Sunday, 23 January 2011

It is not looking good for the big three

Germany, Japan and the United States together account for over half of the West's output and nearly 30 percent of the world's GDP. Over the next twenty years, Germany and Japan will be ejected from the top three:

  • In Germany, the working-age population (those aged 15-64) is projected to decline by 15 percent between now and 2030, and the decline will be much steeper if immigration slows. Meanwhile, Germany's 65-plus population is set to grow by a third, to 27 percent from 20 percent. Its 80-plus population will grow by over half, to 8 percent from about 5 percent. Big increases in pension obligations, health-care costs and long-term care needs are thus in the offing.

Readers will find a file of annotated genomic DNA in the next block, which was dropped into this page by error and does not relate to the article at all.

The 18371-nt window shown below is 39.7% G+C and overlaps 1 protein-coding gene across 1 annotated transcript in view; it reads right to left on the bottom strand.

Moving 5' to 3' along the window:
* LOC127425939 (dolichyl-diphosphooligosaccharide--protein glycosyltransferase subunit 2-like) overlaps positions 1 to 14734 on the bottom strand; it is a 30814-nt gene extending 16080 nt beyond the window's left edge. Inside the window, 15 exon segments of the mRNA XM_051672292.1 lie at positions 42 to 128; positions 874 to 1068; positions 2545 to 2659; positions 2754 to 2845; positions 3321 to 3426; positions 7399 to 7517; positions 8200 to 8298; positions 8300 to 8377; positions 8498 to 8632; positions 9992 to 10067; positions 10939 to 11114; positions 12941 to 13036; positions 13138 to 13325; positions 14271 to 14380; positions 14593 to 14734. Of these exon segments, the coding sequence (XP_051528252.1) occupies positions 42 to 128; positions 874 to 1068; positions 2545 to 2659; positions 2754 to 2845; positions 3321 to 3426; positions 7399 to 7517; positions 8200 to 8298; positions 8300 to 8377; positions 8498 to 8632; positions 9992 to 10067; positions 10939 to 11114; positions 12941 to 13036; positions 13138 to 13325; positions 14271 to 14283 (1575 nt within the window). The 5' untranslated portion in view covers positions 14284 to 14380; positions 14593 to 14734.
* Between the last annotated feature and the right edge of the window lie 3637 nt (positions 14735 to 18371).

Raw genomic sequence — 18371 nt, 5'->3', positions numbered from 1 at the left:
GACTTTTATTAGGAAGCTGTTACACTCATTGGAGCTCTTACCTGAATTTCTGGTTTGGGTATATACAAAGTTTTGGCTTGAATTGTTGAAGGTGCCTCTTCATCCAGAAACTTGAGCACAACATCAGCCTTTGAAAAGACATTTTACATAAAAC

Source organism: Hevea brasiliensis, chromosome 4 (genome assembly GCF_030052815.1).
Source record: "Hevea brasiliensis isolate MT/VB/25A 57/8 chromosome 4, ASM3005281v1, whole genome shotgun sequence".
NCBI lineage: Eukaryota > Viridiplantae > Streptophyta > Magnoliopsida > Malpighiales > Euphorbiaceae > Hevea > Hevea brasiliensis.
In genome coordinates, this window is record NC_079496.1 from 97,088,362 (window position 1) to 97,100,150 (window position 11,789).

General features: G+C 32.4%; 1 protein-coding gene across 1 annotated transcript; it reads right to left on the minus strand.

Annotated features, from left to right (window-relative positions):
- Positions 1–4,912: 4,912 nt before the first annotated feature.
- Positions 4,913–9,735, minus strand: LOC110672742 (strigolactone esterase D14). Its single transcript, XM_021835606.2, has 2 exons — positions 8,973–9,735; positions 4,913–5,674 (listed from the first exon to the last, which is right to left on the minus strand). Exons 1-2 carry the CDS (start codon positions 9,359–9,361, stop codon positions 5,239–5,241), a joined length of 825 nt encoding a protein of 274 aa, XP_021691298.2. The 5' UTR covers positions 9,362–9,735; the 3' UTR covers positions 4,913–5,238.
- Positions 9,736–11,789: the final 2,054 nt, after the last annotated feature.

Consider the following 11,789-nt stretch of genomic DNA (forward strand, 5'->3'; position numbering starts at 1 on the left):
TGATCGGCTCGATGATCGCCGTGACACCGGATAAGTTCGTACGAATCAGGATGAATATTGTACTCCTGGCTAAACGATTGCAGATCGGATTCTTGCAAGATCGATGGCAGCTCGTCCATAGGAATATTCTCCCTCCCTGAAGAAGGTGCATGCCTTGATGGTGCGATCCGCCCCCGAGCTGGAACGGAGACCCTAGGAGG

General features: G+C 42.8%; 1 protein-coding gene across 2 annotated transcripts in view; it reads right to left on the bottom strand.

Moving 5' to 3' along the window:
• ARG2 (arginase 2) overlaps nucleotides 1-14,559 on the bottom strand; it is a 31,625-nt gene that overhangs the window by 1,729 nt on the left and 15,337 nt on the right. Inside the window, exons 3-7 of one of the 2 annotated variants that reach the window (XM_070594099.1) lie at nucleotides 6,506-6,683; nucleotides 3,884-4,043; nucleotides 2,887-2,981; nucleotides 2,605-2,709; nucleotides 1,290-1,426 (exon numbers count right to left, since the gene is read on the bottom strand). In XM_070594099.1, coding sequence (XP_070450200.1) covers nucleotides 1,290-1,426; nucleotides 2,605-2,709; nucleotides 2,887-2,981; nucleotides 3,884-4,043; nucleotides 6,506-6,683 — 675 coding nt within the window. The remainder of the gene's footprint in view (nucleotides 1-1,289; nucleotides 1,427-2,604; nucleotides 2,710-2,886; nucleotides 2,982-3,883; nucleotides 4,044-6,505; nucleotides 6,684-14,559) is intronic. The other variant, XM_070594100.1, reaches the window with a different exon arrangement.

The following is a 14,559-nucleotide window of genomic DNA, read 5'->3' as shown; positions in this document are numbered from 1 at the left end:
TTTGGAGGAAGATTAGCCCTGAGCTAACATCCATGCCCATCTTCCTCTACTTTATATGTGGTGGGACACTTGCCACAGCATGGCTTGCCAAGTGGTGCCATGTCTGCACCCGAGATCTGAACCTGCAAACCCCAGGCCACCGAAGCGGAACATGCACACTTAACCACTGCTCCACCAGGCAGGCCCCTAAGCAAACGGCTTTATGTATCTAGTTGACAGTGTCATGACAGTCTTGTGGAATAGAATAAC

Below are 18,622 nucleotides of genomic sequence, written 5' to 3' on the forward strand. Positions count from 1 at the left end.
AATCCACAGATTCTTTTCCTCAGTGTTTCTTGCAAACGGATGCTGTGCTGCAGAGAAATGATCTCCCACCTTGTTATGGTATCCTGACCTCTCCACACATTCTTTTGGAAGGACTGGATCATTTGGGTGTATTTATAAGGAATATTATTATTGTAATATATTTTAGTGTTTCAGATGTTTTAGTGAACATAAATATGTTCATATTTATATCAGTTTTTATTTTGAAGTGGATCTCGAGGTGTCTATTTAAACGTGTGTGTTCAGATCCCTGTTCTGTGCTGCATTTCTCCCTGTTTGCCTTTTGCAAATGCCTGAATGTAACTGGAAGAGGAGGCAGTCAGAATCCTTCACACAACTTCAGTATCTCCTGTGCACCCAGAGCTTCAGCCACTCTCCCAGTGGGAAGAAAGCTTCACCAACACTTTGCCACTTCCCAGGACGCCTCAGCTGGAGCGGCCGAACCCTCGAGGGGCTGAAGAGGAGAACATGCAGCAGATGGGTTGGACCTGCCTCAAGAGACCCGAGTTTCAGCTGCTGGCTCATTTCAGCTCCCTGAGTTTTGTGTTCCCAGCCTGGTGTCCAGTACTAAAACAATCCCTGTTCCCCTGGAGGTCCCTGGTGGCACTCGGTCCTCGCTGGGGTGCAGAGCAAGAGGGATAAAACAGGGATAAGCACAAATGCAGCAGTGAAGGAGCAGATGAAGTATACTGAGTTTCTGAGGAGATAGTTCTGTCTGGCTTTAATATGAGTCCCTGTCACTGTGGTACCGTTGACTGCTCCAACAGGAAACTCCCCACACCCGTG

• In Japan, 30 percent of the population could be above age 65 by 2030, and nearly 13 percent--more than one in eight--could be 80 or older. Japan's working-age population, which has been falling since the mid-1990s, is projected to drop by another 16 percent between 2010 and 2030.
  • The U.S., meanwhile, can expect to see continuing population and manpower growth between now and 2030, thanks to relatively high birth rates and a robust inflow of immigrants (roughly half of them legal). America will remain the most youthful Western society, although its 65-plus population will be about 19 percent of the total, up from 13 percent today.


Anonymous said...

Go west?

Anonymous said...

It's cruel to have kids now if you're of limited means, the parasites will end up bleeding them dry.

Cut them off at the source.